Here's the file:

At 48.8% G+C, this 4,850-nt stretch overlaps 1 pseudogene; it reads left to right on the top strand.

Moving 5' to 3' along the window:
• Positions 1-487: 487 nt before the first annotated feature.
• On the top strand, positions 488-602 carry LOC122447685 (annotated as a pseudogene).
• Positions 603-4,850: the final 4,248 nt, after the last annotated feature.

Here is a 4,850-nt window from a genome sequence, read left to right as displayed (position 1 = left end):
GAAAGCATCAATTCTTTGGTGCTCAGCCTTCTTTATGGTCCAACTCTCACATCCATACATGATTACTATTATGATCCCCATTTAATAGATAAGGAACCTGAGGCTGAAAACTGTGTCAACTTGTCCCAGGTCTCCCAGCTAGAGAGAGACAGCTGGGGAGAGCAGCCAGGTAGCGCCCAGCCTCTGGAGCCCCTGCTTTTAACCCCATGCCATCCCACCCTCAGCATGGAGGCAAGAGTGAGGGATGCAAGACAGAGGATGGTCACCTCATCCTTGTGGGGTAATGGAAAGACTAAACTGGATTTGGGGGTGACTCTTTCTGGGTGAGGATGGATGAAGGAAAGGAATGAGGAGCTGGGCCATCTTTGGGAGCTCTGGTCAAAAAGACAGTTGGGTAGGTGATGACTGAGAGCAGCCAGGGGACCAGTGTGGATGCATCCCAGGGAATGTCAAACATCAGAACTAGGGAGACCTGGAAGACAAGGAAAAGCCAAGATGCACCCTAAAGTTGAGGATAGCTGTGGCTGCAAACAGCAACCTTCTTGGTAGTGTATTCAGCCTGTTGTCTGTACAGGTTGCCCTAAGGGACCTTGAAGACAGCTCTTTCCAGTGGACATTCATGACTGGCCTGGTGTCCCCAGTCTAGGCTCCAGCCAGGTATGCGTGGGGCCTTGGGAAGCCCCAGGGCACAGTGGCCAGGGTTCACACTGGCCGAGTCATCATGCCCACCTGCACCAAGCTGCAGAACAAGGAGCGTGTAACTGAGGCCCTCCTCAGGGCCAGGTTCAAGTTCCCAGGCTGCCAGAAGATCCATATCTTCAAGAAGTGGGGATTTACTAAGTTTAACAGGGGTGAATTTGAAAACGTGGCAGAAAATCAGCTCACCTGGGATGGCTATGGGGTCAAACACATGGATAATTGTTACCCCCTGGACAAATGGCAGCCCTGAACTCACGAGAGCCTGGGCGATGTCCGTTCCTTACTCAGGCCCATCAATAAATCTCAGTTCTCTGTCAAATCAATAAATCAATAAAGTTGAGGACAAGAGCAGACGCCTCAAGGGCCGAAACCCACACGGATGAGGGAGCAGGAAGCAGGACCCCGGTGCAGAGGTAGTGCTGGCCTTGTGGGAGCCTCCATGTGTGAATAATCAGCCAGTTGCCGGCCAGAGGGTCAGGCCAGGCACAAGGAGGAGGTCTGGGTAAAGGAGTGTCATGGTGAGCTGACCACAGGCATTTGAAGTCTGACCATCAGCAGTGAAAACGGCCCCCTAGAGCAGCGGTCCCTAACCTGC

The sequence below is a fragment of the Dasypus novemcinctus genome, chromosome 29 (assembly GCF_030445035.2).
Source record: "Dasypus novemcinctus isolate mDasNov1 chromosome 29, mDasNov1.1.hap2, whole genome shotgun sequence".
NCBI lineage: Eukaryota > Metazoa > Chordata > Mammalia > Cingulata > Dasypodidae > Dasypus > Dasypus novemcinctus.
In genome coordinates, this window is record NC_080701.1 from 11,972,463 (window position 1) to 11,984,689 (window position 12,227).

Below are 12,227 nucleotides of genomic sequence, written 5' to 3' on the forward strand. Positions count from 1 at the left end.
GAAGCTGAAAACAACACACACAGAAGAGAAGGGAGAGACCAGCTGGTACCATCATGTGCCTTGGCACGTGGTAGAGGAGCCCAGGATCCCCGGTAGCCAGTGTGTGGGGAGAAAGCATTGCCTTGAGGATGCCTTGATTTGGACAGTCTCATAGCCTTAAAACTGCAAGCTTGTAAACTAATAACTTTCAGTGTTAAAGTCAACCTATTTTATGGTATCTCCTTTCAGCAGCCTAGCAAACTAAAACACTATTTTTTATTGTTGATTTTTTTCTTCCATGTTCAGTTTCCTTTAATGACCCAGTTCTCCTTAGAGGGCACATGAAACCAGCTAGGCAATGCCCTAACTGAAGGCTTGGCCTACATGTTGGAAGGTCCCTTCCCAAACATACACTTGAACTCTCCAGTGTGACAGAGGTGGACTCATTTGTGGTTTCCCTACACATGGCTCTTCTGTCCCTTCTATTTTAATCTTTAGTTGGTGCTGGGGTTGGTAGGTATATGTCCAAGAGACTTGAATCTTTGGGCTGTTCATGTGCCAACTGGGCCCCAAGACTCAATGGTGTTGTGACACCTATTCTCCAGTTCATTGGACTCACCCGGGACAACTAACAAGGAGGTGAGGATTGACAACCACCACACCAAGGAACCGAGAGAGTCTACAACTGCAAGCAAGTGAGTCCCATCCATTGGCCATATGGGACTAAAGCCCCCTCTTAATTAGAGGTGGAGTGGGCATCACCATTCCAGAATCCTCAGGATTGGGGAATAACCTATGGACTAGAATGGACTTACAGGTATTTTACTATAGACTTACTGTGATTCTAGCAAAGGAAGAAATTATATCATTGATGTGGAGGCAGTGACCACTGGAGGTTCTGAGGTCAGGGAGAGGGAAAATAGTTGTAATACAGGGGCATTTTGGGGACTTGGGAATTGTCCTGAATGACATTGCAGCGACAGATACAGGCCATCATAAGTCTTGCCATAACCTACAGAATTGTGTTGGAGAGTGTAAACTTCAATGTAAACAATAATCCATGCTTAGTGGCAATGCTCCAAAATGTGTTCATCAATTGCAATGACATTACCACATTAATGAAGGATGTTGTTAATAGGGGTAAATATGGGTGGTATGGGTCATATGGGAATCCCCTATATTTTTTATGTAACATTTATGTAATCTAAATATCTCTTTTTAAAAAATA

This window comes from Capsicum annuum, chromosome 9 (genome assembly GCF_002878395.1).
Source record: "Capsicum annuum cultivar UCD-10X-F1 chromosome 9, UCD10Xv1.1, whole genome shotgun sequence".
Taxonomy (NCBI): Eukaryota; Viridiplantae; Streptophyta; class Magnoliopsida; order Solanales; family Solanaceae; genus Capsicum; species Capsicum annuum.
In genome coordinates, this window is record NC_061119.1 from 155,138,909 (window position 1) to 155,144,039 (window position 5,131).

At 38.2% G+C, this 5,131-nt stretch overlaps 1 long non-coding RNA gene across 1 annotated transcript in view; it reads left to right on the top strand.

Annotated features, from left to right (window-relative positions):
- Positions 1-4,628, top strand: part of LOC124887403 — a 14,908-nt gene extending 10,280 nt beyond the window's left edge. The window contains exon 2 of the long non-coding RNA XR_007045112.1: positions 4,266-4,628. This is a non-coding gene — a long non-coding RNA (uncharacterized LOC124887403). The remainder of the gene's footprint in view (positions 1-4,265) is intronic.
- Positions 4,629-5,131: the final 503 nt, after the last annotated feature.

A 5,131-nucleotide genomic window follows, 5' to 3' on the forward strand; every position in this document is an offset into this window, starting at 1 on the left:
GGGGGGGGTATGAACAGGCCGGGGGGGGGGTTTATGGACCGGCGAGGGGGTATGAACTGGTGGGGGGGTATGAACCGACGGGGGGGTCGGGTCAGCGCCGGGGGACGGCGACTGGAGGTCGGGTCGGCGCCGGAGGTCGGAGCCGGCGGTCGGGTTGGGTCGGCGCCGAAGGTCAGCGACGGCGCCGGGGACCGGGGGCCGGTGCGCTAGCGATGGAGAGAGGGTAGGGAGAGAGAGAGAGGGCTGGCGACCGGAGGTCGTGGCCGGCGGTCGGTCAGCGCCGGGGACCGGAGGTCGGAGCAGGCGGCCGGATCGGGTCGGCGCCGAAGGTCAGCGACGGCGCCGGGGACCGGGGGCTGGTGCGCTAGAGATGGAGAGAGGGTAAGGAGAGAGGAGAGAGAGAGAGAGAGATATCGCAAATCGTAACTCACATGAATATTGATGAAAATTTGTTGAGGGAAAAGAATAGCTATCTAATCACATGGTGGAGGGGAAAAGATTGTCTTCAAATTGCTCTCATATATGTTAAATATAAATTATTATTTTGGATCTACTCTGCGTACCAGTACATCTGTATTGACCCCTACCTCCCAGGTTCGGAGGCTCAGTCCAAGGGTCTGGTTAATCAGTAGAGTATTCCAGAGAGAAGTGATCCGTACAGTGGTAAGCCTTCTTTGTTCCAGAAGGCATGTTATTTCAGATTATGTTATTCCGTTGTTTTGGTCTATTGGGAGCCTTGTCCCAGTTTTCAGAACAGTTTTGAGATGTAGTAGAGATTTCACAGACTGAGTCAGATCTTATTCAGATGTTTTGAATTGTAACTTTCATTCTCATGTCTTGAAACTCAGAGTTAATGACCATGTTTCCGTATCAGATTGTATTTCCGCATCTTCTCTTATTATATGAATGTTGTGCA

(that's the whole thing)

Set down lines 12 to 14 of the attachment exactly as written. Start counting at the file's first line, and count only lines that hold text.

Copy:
Below are 12,227 nucleotides of genomic sequence, written 5' to 3' on the forward strand. Positions count from 1 at the left end.
GAAGCTGAAAACAACACACACAGAAGAGAAGGGAGAGACCAGCTGGTACCATCATGTGCCTTGGCACGTGGTAGAGGAGCCCAGGATCCCCGGTAGCCAGTGTGTGGGGAGAAAGCATTGCCTTGAGGATGCCTTGATTTGGACAGTCTCATAGCCTTAAAACTGCAAGCTTGTAAACTAATAACTTTCAGTGTTAAAGTCAACCTATTTTATGGTATCTCCTTTCAGCAGCCTAGCAAACTAAAACACTATTTTTTATTGTTGATTTTTTTCTTCCATGTTCAGTTTCCTTTAATGACCCAGTTCTCCTTAGAGGGCACATGAAACCAGCTAGGCAATGCCCTAACTGAAGGCTTGGCCTACATGTTGGAAGGTCCCTTCCCAAACATACACTTGAACTCTCCAGTGTGACAGAGGTGGACTCATTTGTGGTTTCCCTACACATGGCTCTTCTGTCCCTTCTATTTTAATCTTTAGTTGGTGCTGGGGTTGGTAGGTATATGTCCAAGAGACTTGAATCTTTGGGCTGTTCATGTGCCAACTGGGCCCCAAGACTCAATGGTGTTGTGACACCTATTCTCCAGTTCATTGGACTCACCCGGGACAACTAACAAGGAGGTGAGGATTGACAACCACCACACCAAGGAACCGAGAGAGTCTACAACTGCAAGCAAGTGAGTCCCATCCATTGGCCATATGGGACTAAAGCCCCCTCTTAATTAGAGGTGGAGTGGGCATCACCATTCCAGAATCCTCAGGATTGGGGAATAACCTATGGACTAGAATGGACTTACAGGTATTTTACTATAGACTTACTGTGATTCTAGCAAAGGAAGAAATTATATCATTGATGTGGAGGCAGTGACCACTGGAGGTTCTGAGGTCAGGGAGAGGGAAAATAGTTGTAATACAGGGGCATTTTGGGGACTTGGGAATTGTCCTGAATGACATTGCAGCGACAGATACAGGCCATCATAAGTCTTGCCATAACCTACAGAATTGTGTTGGAGAGTGTAAACTTCAATGTAAACAATAATCCATGCTTAGTGGCAATGCTCCAAAATGTGTTCATCAATTGCAATGACATTACCACATTAATGAAGGATGTTGTTAATAGGGGTAAATATGGGTGGTATGGGTCATATGGGAATCCCCTATATTTTTTATGTAACATTTATGTAATCTAAATATCTCTTTTTAAAAAATA

This window comes from Capsicum annuum, chromosome 9 (genome assembly GCF_002878395.1).